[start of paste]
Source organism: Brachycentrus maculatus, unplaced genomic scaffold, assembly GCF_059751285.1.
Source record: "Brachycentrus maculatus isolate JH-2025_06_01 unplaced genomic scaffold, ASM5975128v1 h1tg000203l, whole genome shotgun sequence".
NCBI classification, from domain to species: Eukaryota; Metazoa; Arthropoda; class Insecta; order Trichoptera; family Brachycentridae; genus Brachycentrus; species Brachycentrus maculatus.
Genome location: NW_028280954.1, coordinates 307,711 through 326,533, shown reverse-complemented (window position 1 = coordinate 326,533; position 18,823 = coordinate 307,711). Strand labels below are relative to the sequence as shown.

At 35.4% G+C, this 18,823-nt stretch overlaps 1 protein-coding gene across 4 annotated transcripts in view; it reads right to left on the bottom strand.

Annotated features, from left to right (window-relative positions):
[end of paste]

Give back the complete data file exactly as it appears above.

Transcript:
Source organism: Brachycentrus maculatus, unplaced genomic scaffold, assembly GCF_059751285.1.
Source record: "Brachycentrus maculatus isolate JH-2025_06_01 unplaced genomic scaffold, ASM5975128v1 h1tg000203l, whole genome shotgun sequence".
NCBI classification, from domain to species: Eukaryota; Metazoa; Arthropoda; class Insecta; order Trichoptera; family Brachycentridae; genus Brachycentrus; species Brachycentrus maculatus.
Genome location: NW_028280954.1, coordinates 307,711 through 326,533, shown reverse-complemented (window position 1 = coordinate 326,533; position 18,823 = coordinate 307,711). Strand labels below are relative to the sequence as shown.

At 35.4% G+C, this 18,823-nt stretch overlaps 1 protein-coding gene across 4 annotated transcripts in view; it reads right to left on the bottom strand.

Annotated features, from left to right (window-relative positions):